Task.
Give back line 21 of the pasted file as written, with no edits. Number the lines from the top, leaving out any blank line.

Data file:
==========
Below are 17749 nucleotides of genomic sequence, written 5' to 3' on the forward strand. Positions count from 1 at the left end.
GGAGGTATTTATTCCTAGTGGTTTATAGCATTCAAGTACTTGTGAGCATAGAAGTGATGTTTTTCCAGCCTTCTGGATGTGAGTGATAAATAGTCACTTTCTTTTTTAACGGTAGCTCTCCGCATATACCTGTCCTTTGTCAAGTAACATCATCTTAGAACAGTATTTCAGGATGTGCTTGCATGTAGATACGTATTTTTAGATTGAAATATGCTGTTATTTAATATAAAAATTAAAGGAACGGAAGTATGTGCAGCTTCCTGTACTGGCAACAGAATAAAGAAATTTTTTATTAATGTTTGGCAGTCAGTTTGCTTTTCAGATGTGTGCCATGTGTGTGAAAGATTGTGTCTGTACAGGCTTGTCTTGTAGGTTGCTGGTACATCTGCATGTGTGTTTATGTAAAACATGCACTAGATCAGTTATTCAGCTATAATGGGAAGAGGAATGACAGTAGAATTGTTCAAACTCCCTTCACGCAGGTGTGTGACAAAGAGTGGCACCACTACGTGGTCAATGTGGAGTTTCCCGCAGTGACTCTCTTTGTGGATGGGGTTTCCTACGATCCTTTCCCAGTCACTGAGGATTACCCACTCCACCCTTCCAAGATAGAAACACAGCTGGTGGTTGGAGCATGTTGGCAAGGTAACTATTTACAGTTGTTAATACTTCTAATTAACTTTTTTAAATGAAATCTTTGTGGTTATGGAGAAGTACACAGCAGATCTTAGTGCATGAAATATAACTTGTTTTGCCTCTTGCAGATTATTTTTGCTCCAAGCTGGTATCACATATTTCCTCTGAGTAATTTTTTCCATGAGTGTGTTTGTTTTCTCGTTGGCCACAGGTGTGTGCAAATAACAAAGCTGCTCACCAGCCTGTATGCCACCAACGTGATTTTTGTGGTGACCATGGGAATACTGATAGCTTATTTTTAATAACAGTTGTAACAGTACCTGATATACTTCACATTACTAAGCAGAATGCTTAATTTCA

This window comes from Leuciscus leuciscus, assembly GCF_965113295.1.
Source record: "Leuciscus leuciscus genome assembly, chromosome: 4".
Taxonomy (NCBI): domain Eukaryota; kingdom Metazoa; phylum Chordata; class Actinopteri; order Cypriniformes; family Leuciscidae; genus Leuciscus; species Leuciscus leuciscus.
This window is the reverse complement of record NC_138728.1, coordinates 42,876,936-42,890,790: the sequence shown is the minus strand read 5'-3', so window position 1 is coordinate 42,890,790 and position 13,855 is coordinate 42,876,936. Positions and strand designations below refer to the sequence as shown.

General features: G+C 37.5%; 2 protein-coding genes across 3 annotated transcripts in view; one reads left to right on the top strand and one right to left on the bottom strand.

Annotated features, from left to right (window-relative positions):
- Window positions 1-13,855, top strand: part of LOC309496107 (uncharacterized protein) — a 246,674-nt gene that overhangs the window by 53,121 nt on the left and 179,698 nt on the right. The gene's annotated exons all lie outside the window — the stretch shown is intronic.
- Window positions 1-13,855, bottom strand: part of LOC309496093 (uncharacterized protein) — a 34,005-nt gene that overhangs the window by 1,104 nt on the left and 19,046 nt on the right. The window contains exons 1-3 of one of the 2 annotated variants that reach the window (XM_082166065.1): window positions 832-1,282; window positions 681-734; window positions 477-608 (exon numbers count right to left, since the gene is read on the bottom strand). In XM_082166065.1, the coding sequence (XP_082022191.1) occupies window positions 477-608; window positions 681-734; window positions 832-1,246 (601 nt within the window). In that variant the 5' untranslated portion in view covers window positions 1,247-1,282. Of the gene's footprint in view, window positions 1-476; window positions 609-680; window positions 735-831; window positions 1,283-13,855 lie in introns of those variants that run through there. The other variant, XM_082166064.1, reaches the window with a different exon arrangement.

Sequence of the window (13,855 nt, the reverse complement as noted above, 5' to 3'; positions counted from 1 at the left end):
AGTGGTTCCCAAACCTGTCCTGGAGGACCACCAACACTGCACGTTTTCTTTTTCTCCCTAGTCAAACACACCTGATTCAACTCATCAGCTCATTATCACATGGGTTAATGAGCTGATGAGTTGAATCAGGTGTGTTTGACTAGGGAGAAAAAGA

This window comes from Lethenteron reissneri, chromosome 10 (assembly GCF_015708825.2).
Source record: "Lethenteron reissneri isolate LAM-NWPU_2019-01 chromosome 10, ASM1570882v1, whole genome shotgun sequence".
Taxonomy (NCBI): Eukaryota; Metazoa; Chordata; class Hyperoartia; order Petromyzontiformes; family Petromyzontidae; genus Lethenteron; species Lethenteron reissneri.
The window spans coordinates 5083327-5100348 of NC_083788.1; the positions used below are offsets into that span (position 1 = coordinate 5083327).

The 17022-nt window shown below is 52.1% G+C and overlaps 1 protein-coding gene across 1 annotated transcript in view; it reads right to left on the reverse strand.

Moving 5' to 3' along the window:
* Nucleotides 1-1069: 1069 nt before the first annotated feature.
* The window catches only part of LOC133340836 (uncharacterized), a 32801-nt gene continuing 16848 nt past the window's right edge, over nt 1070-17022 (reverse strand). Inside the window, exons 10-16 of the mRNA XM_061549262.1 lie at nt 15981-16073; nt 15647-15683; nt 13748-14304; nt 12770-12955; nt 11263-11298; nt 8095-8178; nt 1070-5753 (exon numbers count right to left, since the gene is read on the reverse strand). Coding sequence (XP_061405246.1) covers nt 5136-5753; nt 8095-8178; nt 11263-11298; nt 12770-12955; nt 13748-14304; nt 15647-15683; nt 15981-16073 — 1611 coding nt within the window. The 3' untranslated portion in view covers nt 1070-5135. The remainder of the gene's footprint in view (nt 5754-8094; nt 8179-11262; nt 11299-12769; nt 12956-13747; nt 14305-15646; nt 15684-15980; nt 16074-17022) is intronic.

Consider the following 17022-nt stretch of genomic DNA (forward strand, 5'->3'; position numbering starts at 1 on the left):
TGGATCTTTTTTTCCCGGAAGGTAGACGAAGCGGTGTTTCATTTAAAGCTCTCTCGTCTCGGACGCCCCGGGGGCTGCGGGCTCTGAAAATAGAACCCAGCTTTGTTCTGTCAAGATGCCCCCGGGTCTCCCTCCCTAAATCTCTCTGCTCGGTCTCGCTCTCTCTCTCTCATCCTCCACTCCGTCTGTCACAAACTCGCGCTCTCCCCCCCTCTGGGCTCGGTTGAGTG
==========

Consider the following 17022-nt stretch of genomic DNA (forward strand, 5'->3'; position numbering starts at 1 on the left):